Russia has been ordered to pay about 2.5bn dollars to former shareholders in defunct oil group Yukos by the European Court of Human Rights. Russia's Justice Ministry said the ruling was unfair and it had three months to appeal against the decision.
Earlier this week, a court in The Hague told Russia to pay 50bn to former Yukos shareholders. It said Russian officials had manipulated the legal system to bankrupt the company and jail its boss.
Russia has already said it will appeal against the Hague court's ruling.
The latest ruling from the European Court of Human Rights stated: The respondent state is to pay the applicant company's shareholders as they stood at the time of the company's liquidation and, as the case may be, their legal successors and heirs 1,866,104,634 Euros, plus any tax that may be chargeable.
The court also ruled that Russia should pay 300,000 Euros in costs and expenses. It went on to say that Russia had six months to come with a comprehensive plan to pay the shareholders.
Shareholders had been seeking almost 38bn Euros in compensation.
All Yukos shareholders will benefit from this decision, said Steven Theede, the company's former chief executive.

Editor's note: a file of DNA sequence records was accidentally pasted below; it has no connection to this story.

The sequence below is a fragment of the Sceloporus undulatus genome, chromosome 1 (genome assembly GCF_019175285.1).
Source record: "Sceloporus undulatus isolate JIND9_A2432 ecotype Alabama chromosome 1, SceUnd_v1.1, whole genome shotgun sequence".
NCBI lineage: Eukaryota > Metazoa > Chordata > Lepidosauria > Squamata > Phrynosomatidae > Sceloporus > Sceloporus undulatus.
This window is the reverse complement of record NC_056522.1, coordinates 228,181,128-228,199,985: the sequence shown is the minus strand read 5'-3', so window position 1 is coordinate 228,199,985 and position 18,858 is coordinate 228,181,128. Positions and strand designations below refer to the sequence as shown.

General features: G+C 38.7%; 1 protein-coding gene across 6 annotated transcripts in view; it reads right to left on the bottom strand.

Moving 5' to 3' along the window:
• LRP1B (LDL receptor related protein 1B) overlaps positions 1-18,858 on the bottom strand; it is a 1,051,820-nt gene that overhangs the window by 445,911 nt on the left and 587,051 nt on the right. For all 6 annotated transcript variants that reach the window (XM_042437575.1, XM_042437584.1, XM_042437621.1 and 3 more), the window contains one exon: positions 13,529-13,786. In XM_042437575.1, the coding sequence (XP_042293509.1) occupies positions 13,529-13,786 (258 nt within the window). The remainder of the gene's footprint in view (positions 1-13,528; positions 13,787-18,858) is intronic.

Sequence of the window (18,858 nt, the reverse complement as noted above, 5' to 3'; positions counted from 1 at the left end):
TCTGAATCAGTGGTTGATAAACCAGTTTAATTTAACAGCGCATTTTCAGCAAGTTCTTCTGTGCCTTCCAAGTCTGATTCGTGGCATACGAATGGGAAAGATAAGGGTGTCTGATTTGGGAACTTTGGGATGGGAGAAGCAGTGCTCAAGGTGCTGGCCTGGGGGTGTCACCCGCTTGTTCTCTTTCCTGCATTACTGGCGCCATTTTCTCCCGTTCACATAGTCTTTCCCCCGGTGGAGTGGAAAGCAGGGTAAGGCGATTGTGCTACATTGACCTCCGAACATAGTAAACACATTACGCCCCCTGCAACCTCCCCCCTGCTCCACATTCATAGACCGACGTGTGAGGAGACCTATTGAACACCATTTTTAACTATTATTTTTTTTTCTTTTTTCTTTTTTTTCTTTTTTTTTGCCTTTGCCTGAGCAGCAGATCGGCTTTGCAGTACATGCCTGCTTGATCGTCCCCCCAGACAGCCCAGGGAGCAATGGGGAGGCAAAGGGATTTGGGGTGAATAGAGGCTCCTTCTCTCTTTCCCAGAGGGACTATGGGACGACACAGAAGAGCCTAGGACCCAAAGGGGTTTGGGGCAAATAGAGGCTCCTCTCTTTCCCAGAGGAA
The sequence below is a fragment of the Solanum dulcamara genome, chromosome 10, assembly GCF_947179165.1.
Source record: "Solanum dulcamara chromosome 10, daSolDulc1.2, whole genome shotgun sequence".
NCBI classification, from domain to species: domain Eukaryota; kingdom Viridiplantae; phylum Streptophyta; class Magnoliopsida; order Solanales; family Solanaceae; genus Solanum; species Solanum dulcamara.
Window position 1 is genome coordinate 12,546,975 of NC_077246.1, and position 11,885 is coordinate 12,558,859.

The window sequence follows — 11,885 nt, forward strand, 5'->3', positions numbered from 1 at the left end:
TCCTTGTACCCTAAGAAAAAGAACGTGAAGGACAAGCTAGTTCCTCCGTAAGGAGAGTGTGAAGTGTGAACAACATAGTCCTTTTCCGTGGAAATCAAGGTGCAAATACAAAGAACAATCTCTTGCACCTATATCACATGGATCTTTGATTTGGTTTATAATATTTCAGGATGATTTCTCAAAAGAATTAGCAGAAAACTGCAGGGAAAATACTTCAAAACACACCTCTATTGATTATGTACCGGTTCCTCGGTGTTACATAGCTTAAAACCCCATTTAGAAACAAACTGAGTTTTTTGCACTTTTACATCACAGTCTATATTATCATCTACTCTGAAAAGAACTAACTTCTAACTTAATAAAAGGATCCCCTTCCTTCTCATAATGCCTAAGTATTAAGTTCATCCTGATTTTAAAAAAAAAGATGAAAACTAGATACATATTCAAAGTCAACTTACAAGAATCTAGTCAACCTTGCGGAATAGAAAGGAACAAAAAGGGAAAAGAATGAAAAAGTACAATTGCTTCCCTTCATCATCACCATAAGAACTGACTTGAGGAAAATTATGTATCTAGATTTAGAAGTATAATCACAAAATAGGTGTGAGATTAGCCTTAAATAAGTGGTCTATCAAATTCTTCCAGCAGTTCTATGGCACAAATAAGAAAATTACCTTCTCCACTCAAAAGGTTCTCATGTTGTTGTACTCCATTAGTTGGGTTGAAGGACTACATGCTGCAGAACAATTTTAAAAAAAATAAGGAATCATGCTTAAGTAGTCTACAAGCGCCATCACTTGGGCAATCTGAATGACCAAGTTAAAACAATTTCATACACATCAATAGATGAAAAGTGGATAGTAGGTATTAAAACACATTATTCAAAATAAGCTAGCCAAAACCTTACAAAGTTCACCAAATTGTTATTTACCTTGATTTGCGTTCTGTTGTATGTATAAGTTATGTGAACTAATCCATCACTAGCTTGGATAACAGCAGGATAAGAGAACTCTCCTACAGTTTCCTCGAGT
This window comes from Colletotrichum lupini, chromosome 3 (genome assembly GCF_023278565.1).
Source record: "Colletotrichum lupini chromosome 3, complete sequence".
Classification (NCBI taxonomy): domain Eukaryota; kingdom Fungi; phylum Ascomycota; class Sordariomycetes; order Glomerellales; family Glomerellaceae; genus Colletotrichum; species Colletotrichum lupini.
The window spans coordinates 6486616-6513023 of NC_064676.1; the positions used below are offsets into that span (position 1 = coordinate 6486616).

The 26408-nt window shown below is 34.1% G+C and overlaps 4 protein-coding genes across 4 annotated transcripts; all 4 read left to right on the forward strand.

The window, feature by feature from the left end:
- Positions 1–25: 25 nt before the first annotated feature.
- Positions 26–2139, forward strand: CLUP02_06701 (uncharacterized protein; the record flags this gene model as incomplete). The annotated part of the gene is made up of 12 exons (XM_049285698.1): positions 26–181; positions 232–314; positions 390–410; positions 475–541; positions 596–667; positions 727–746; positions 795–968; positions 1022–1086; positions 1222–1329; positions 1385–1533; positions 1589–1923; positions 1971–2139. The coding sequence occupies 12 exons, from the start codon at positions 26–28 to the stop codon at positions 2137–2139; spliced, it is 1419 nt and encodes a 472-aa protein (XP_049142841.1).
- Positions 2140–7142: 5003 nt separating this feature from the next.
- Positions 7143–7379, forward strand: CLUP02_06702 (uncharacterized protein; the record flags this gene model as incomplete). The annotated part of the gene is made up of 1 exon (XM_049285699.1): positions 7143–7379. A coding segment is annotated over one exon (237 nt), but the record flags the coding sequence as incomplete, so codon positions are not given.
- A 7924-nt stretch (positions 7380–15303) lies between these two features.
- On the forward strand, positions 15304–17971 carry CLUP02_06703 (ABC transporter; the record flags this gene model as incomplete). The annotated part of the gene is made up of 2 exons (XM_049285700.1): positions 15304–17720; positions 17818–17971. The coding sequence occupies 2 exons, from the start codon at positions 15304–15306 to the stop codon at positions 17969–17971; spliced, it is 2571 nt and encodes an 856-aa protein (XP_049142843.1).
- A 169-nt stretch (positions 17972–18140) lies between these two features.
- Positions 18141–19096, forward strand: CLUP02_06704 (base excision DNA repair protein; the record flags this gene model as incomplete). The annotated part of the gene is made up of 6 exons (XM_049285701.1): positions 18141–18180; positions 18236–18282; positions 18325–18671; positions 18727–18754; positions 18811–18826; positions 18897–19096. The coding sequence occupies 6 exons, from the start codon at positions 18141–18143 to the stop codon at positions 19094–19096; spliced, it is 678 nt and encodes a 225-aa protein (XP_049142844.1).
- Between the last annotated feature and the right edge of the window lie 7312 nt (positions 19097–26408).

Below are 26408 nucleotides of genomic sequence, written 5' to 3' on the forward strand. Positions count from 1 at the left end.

The pursuit of this case, originally filed in April 2004, was to ensure that Yukos shareholders obtained recompense for the wrongful acts of the Russian Federation.
It has been worth the effort.
The compensation to shareholders represents the biggest yet awarded by the court.
The awarded amount is already totally unprecedented in the human rights field, said Jan Kleinheisterkamp, associate professor of law at the London School of Economics.
The 1.9bn Euros is humongous in terms of compensation granted by the European Court of Human Rights.”
Yukos was disbanded in 2007 after filing for bankruptcy in 2006. It was controlled by Mikhail Khodorkovsky, once Russia's richest man, who spent ten years in jail after being convicted of fraud and tax evasion. He was pardoned in December last year.